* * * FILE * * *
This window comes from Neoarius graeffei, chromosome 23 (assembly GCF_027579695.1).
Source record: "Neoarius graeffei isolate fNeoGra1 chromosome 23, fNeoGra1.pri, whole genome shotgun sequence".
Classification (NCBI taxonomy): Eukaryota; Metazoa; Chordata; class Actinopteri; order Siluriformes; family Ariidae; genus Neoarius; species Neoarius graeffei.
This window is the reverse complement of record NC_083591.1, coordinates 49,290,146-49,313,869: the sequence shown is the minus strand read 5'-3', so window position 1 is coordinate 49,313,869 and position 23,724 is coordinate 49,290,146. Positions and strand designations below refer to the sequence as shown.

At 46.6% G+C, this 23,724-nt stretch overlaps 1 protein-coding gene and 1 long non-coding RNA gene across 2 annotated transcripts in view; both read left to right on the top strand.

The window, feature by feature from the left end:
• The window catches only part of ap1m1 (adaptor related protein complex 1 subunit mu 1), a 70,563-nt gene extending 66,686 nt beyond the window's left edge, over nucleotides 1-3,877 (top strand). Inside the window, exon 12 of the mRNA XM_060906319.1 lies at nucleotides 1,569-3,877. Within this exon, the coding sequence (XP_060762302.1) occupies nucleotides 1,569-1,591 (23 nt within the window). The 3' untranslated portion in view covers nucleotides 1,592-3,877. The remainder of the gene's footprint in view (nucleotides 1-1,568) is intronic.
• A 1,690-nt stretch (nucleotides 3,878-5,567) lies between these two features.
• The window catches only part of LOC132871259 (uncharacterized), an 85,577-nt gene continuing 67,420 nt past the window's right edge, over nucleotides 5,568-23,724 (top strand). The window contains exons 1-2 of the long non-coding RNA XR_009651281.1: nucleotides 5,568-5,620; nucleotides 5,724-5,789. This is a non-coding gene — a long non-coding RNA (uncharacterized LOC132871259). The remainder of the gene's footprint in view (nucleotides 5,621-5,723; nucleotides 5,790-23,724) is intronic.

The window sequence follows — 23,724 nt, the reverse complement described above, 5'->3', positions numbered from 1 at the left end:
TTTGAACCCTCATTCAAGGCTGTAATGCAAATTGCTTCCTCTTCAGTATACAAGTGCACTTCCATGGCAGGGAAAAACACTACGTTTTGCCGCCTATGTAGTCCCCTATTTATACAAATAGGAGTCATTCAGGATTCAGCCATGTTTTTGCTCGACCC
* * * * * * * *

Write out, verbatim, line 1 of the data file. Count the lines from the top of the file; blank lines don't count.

This window comes from Neoarius graeffei, chromosome 23 (assembly GCF_027579695.1).